Greenspace Technologies

How spatial technologies can inform greenspace management
How spatial technologies can inform greenspace management

Many reports, including Public Health England’s recent Improving access to greenspace: A new review for 2020, have emphasised the importance of urban greenspaces to physical and mental health.  They are spaces in which we exercise, connect with nature and socialise with friends. This has been highlighted to many of us over the past 18 months as we (re)discovered our local greenspaces.  However, as explored in TEP’s Greenspaces Out of Bounds article, there is inequality in those who benefit from urban greenspaces, so there is still work to do for practitioners to ensure these benefits are shared equally.

Information on the use of a greenspace is a key aspect of the evidence base for landscape practitioners.  If we can identify the most common activities for visitors, the demographics of the users and the areas of the greenspace which are frequently used, the landscape design and management can be tailored to maximise the benefits they provide to all.  However, it is difficult to obtain a representative picture through current methods – could the growing geospatial industry provide a solution?

How do we currently measure greenspace activity?

Traditional methods to capture greenspace activity include the use of visitor counts (standing at the entrances using a trusty clipboard and clicker).  These techniques can be useful to estimate use on a particular day.  However, a huge time commitment is required to obtain an accurate picture of the temporal and spatial fluctuations in greenspace activity.  Improvements in technology over the past decade, particularly the introduction of Global Positioning Systems (GPS) in mobile phones, have increased the amount of spatial data produced by the public, which can be used in Geographic Information Systems (GIS) to estimate greenspace activity through several different approaches, including the use of social media, exercise applications and citizen science.

How could we use social media?

Many social media platforms now allow users to tag posts with a spatial location, such as a popular landmark or restaurant.  Through data mining techniques it is possible to process the masses of data produced by users of platforms such as Instagram, Twitter and Facebook to estimate the number of visitors to a greenspace over a particular time period.  This presents an opportunity to collect information from a huge amount of users over a much longer period of time, creating a more accurate representation of greenspace activity than traditional methods.  However, this approach presents an ethical dilemma for practitioners over the use of personal location data.  Something which has been identified in the national Geospatial Strategy as an area that requires further guidance and is anticipated for release within the next year.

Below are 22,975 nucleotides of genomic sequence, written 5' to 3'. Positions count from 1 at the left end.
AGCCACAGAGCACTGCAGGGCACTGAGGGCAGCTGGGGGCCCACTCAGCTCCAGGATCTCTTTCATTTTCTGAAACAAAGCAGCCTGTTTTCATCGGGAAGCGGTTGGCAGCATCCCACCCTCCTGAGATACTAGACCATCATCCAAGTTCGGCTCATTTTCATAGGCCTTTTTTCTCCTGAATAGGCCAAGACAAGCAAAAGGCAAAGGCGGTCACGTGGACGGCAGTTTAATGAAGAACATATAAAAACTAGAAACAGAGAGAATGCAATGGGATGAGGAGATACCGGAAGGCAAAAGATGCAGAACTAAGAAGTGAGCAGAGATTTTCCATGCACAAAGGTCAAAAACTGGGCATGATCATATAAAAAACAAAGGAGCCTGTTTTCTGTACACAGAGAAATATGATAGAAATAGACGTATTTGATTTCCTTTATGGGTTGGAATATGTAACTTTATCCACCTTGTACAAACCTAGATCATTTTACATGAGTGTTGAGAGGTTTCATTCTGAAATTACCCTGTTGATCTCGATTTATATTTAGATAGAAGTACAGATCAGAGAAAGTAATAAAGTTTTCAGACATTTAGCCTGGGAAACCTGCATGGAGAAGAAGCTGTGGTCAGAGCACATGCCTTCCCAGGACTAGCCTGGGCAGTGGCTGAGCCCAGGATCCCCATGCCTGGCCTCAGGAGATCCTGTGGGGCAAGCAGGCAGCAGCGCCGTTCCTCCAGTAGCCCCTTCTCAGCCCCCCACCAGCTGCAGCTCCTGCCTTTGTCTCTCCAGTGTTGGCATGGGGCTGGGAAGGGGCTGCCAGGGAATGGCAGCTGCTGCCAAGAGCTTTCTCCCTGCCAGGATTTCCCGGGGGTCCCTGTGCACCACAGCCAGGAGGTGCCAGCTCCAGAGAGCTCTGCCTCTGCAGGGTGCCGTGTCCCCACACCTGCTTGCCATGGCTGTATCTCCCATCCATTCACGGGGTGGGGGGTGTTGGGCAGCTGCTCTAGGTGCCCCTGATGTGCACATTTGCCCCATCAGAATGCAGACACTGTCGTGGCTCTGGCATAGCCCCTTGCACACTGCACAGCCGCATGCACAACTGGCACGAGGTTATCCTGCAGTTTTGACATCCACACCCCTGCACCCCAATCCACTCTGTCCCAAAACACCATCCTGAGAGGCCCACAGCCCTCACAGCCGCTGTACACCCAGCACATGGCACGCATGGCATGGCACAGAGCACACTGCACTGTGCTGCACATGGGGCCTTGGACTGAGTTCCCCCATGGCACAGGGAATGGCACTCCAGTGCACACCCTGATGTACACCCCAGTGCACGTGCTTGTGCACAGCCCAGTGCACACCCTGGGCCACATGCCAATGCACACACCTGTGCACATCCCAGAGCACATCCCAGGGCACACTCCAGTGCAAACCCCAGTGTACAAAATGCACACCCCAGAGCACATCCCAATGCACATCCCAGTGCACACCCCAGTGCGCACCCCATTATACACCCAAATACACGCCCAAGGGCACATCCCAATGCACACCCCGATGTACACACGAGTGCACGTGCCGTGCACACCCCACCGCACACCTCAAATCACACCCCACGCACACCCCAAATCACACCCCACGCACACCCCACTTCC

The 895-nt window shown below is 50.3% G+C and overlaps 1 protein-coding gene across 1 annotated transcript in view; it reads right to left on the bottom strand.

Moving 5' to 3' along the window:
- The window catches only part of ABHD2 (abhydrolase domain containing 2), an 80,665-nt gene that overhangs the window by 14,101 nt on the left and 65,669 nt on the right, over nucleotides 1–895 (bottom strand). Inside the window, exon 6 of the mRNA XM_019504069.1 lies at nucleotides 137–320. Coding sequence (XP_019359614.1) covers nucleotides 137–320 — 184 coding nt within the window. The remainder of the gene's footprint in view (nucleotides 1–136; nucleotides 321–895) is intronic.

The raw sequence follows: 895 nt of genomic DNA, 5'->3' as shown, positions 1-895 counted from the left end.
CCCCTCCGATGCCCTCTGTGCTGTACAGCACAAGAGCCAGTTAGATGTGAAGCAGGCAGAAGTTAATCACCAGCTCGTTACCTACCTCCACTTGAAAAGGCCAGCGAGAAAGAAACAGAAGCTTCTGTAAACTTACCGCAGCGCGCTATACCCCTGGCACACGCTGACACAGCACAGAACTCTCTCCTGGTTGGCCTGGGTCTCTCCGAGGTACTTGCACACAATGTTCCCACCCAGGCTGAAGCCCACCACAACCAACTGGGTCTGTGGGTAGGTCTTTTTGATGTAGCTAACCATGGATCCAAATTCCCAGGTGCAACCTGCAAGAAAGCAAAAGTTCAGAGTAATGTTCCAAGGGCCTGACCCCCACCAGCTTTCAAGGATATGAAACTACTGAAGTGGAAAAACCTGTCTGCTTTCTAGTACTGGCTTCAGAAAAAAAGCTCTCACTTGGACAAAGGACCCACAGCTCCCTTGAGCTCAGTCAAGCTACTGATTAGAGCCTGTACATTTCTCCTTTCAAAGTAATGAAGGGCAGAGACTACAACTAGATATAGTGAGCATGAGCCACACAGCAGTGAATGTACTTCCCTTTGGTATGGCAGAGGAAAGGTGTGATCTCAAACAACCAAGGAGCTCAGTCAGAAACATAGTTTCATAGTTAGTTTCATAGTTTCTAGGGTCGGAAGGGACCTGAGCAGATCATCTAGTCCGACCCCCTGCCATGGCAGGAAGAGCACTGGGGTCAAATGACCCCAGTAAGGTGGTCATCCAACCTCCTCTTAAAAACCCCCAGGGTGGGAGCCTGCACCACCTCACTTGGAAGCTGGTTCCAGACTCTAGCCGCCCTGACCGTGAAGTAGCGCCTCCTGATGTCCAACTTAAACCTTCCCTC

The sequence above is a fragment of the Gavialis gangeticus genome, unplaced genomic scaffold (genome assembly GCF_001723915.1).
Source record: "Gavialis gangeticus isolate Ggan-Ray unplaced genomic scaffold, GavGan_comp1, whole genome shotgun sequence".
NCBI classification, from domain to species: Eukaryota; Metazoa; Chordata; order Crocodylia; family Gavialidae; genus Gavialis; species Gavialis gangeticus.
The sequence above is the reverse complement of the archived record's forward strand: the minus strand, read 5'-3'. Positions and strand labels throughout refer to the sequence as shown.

What about exercise applications?

Some exercise-focused applications, such as Strava, process the routes recorded by users into a commercial product (Strava Metro), which could be used by practitioners to estimate the number of greenspace users.  The dataset is anonymised to protect users’ identities and processed to remove a lot of the ‘noise’ associated with large crowdsourced datasets, which presents greenspace practitioners an ‘off the shelf’ source of greenspace activity.  However, the nature of the application can introduce user bias, focusing on those who use the greenspace for active recreation such as running or cycling, ignoring many casual users such as young families or those who go to socialise.  This method could also include a cultural bias to certain demographic or economic groups, who are more frequent users of exercise applications.

A role for Citizen Science?

The increasing accessibility of GPS-enabled mobile phones has facilitated the growth of Geographic Citizen Science, where volunteers record spatial data as part of a wider project.  This has been successfully implemented within fields such as invasive species management, traffic management and epidemiology; and could have a role to play in the estimation of greenspace activity.  If an application or website were available for members of the public to log their use of a greenspace and provide the spatial locations of the activities, this could provide practitioners with a huge insight into the use by the public.  This technique could also be applied to other landscape assessments.  The guidance for the assessment of Natural Capital identifies several sources of information to estimate the value of natural assets, including the use of visitor numbers to determine the recreation and tourism benefits.  Citizen science could be a way to collect valuable data for assessments but also increase engagement of the local community with greenspaces.  Like other public consultation techniques, this approach would succeed or fail on the participation of volunteers, so an effective engagement strategy would need to be formulated to maximise the number of responses and address bias introduced in other approaches.

Which is best?

It appears that currently, there is no best method to capturing greenspace activity.  Each approach, including traditional visitor counts, presents benefits and considerations for greenspace practitioners, and the decision over which is best is project-specific, depending on the goals and the resources available.  However, what can be agreed on is that the technological improvements over the last decade have increased the variety of methods available to estimate greenspace activity and the evidence available to assist in important planning decisions.

Joe O’Reilly
Senior GIS Consultant